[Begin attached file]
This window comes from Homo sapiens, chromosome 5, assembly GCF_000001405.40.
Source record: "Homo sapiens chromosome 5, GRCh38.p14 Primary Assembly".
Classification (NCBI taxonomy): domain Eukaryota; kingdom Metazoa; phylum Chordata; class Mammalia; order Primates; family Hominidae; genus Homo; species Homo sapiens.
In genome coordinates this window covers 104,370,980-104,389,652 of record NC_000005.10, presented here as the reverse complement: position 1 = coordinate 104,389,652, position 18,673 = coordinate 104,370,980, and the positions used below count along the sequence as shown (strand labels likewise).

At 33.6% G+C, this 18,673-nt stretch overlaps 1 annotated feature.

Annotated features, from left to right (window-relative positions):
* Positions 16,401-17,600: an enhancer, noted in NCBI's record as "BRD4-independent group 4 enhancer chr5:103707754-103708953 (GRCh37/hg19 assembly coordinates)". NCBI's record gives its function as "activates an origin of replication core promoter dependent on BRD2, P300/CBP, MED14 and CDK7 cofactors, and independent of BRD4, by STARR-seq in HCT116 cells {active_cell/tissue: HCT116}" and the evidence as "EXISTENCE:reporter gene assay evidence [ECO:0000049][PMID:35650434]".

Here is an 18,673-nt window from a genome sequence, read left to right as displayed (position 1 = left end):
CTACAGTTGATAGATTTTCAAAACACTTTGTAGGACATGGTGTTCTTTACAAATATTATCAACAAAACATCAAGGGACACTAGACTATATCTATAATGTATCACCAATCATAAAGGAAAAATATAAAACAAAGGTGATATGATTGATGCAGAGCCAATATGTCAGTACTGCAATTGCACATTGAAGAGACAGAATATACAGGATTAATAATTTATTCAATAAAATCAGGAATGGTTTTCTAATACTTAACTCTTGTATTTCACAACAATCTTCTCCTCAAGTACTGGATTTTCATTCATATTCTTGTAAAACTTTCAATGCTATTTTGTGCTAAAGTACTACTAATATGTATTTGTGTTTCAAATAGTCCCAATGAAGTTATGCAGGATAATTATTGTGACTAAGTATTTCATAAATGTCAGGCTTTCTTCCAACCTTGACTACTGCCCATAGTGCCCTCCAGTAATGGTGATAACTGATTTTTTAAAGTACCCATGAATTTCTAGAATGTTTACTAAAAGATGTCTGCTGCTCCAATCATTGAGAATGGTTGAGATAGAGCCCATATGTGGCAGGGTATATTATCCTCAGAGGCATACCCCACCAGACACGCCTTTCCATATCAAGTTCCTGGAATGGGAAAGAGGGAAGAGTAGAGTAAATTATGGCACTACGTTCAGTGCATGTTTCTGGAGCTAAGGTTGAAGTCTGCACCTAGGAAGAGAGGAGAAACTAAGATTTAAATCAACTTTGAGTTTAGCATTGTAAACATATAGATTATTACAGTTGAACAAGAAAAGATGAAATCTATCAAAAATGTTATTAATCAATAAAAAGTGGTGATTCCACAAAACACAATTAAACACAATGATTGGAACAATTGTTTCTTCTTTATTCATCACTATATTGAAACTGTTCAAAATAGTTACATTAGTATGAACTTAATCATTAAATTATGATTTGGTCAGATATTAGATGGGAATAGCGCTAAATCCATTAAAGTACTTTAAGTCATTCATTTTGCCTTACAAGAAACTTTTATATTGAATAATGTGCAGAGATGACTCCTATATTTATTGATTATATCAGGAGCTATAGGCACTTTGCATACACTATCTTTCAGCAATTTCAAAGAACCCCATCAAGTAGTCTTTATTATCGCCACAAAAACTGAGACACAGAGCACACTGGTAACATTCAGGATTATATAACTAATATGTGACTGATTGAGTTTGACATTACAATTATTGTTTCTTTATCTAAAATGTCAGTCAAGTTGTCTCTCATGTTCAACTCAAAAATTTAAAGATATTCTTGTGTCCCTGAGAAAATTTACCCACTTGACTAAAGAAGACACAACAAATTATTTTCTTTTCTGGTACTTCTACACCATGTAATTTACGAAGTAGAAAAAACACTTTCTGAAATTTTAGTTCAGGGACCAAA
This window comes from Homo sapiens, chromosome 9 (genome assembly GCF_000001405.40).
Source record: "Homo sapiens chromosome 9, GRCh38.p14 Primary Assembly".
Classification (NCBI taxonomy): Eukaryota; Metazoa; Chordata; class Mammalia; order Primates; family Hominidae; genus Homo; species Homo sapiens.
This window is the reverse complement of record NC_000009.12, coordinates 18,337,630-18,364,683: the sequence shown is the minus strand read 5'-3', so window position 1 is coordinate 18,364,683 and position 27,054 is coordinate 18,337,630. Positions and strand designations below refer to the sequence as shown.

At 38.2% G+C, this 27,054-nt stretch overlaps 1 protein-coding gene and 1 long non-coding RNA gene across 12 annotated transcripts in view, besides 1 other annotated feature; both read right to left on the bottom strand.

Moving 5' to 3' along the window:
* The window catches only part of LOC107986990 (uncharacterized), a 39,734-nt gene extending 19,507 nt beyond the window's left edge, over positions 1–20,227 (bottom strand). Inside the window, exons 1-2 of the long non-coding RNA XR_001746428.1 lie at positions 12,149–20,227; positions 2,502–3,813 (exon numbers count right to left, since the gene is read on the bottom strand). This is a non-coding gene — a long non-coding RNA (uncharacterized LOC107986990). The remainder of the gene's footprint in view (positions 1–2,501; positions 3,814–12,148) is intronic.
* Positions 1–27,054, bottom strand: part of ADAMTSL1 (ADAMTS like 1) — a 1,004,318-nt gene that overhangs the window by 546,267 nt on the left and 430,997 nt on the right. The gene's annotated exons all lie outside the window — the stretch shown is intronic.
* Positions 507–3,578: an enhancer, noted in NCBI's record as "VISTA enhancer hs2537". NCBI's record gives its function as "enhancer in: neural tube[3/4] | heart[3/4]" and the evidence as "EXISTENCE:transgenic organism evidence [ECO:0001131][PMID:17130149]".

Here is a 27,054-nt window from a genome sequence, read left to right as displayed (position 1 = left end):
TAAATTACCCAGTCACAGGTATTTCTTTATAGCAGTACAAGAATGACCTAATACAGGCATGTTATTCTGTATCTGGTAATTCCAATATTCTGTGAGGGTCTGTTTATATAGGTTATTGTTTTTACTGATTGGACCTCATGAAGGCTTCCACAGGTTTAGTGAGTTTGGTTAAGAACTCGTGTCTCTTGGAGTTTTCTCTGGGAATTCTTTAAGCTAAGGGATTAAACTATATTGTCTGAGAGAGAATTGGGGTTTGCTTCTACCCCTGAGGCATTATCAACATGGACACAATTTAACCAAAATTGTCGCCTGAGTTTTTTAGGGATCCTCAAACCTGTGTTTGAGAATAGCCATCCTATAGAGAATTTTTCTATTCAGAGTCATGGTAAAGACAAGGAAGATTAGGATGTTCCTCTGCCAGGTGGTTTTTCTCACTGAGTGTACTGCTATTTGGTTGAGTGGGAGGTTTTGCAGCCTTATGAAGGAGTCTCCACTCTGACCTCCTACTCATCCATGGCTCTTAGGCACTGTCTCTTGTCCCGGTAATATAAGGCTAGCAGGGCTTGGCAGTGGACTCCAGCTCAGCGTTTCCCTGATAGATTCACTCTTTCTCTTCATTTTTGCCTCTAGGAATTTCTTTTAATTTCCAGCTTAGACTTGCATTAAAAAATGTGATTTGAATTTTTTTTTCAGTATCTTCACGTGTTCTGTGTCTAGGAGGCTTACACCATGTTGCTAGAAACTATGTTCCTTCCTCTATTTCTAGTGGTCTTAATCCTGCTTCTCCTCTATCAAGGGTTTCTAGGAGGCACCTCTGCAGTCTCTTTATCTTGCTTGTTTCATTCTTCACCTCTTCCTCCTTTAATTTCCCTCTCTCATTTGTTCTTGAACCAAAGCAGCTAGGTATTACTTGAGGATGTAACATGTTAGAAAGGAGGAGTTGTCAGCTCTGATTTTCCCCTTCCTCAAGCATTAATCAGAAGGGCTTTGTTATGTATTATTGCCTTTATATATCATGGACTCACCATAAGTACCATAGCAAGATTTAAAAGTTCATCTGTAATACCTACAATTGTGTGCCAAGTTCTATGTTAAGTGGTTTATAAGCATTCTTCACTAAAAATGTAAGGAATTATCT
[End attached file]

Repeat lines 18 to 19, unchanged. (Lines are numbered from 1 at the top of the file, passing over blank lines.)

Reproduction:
* Positions 507–3,578: an enhancer, noted in NCBI's record as "VISTA enhancer hs2537". NCBI's record gives its function as "enhancer in: neural tube[3/4] | heart[3/4]" and the evidence as "EXISTENCE:transgenic organism evidence [ECO:0001131][PMID:17130149]".

Here is a 27,054-nt window from a genome sequence, read left to right as displayed (position 1 = left end):